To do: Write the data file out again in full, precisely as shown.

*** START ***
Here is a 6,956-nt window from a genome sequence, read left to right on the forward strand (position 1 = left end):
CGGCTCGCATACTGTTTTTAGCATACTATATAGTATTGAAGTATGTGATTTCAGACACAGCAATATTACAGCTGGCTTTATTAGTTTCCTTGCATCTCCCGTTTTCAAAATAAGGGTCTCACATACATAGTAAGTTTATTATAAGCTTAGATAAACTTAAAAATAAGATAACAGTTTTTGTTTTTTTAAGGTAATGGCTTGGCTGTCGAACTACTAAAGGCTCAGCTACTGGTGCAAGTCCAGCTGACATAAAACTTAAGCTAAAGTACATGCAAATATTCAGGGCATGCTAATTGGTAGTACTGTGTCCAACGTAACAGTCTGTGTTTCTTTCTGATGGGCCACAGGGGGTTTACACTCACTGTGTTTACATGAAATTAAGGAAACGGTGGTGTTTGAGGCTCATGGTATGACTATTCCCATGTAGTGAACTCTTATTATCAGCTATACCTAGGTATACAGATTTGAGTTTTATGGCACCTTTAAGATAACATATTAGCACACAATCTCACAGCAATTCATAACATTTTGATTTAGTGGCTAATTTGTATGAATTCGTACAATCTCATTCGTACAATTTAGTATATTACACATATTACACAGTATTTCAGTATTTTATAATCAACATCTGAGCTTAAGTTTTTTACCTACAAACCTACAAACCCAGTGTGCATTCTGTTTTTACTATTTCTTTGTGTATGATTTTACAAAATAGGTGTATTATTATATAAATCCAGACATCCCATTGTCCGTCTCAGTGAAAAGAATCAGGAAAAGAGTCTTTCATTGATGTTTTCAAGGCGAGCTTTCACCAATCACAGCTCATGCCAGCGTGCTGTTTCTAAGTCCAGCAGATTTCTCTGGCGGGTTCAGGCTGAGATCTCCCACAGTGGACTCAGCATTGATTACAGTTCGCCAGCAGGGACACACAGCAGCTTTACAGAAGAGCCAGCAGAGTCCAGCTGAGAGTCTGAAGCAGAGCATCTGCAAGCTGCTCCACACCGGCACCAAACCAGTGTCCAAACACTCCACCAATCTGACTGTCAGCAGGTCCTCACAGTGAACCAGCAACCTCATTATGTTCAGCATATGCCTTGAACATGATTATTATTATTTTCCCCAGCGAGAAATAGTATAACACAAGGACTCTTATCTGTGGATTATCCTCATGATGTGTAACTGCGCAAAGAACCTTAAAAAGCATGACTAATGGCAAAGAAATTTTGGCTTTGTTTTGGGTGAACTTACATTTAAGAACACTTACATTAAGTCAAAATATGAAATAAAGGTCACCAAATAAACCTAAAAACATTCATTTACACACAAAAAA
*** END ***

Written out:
Here is a 6,956-nt window from a genome sequence, read left to right on the forward strand (position 1 = left end):
CGGCTCGCATACTGTTTTTAGCATACTATATAGTATTGAAGTATGTGATTTCAGACACAGCAATATTACAGCTGGCTTTATTAGTTTCCTTGCATCTCCCGTTTTCAAAATAAGGGTCTCACATACATAGTAAGTTTATTATAAGCTTAGATAAACTTAAAAATAAGATAACAGTTTTTGTTTTTTTAAGGTAATGGCTTGGCTGTCGAACTACTAAAGGCTCAGCTACTGGTGCAAGTCCAGCTGACATAAAACTTAAGCTAAAGTACATGCAAATATTCAGGGCATGCTAATTGGTAGTACTGTGTCCAACGTAACAGTCTGTGTTTCTTTCTGATGGGCCACAGGGGGTTTACACTCACTGTGTTTACATGAAATTAAGGAAACGGTGGTGTTTGAGGCTCATGGTATGACTATTCCCATGTAGTGAACTCTTATTATCAGCTATACCTAGGTATACAGATTTGAGTTTTATGGCACCTTTAAGATAACATATTAGCACACAATCTCACAGCAATTCATAACATTTTGATTTAGTGGCTAATTTGTATGAATTCGTACAATCTCATTCGTACAATTTAGTATATTACACATATTACACAGTATTTCAGTATTTTATAATCAACATCTGAGCTTAAGTTTTTTACCTACAAACCTACAAACCCAGTGTGCATTCTGTTTTTACTATTTCTTTGTGTATGATTTTACAAAATAGGTGTATTATTATATAAATCCAGACATCCCATTGTCCGTCTCAGTGAAAAGAATCAGGAAAAGAGTCTTTCATTGATGTTTTCAAGGCGAGCTTTCACCAATCACAGCTCATGCCAGCGTGCTGTTTCTAAGTCCAGCAGATTTCTCTGGCGGGTTCAGGCTGAGATCTCCCACAGTGGACTCAGCATTGATTACAGTTCGCCAGCAGGGACACACAGCAGCTTTACAGAAGAGCCAGCAGAGTCCAGCTGAGAGTCTGAAGCAGAGCATCTGCAAGCTGCTCCACACCGGCACCAAACCAGTGTCCAAACACTCCACCAATCTGACTGTCAGCAGGTCCTCACAGTGAACCAGCAACCTCATTATGTTCAGCATATGCCTTGAACATGATTATTATTATTTTCCCCAGCGAGAAATAGTATAACACAAGGACTCTTATCTGTGGATTATCCTCATGATGTGTAACTGCGCAAAGAACCTTAAAAAGCATGACTAATGGCAAAGAAATTTTGGCTTTGTTTTGGGTGAACTTACATTTAAGAACACTTACATTAAGTCAAAATATGAAATAAAGGTCACCAAATAAACCTAAAAACATTCATTTACACACAAAAAA